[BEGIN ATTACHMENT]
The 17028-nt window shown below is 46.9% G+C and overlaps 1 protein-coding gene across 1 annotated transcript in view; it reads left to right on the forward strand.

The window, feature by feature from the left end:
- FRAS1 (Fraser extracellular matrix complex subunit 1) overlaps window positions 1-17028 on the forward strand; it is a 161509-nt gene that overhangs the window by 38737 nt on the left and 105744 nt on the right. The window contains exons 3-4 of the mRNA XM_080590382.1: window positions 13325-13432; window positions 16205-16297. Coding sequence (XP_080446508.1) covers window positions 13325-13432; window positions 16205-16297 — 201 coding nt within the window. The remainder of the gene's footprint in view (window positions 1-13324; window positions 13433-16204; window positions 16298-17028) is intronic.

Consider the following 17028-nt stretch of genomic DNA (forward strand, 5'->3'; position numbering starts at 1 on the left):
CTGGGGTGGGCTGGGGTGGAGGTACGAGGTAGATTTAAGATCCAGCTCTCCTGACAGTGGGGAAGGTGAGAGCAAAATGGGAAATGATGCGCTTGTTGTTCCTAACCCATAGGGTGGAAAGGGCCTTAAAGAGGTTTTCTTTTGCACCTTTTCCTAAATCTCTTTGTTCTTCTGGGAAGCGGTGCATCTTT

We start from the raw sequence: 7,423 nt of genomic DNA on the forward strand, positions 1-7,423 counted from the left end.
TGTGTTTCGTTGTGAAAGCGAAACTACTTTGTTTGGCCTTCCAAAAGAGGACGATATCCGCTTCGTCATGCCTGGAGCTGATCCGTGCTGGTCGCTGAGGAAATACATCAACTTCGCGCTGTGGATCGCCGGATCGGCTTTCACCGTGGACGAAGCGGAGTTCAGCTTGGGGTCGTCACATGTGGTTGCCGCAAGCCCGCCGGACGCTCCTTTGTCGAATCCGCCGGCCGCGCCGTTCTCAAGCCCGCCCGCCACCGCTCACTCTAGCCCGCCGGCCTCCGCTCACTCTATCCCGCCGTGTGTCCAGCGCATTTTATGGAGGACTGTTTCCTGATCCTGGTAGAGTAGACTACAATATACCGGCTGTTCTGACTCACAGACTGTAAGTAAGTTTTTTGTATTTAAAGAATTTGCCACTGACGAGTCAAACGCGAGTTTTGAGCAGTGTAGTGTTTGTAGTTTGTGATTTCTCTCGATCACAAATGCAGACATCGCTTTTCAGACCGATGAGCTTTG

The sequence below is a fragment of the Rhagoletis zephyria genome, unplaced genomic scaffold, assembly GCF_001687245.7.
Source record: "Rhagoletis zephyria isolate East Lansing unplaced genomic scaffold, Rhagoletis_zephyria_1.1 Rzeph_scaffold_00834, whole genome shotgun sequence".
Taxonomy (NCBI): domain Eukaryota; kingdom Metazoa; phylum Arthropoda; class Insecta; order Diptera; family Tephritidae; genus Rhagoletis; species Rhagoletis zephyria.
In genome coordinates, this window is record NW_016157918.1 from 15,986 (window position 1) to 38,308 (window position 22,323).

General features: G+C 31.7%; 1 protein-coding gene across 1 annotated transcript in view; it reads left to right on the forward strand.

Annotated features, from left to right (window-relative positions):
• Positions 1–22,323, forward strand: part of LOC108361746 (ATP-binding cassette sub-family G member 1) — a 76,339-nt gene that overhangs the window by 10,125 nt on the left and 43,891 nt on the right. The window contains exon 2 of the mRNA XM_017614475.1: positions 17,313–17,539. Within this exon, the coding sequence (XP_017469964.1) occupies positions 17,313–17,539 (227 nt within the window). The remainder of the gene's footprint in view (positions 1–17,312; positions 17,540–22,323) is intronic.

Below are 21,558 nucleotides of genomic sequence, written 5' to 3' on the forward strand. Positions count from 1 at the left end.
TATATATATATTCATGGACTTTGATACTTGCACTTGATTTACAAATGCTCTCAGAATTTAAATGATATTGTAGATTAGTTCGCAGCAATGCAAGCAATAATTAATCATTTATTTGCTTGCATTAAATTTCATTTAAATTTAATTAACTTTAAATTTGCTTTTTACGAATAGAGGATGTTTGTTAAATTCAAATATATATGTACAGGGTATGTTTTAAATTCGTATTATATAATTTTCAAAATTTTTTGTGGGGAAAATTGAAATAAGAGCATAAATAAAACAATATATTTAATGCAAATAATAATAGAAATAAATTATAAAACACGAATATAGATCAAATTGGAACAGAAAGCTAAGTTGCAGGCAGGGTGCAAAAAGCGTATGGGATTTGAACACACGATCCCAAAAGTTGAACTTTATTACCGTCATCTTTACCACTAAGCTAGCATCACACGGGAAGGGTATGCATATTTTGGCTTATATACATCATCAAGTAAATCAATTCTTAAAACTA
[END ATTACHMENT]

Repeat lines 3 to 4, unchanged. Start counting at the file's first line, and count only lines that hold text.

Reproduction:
- FRAS1 (Fraser extracellular matrix complex subunit 1) overlaps window positions 1-17028 on the forward strand; it is a 161509-nt gene that overhangs the window by 38737 nt on the left and 105744 nt on the right. The window contains exons 3-4 of the mRNA XM_080590382.1: window positions 13325-13432; window positions 16205-16297. Coding sequence (XP_080446508.1) covers window positions 13325-13432; window positions 16205-16297 — 201 coding nt within the window. The remainder of the gene's footprint in view (window positions 1-13324; window positions 13433-16204; window positions 16298-17028) is intronic.

Consider the following 17028-nt stretch of genomic DNA (forward strand, 5'->3'; position numbering starts at 1 on the left):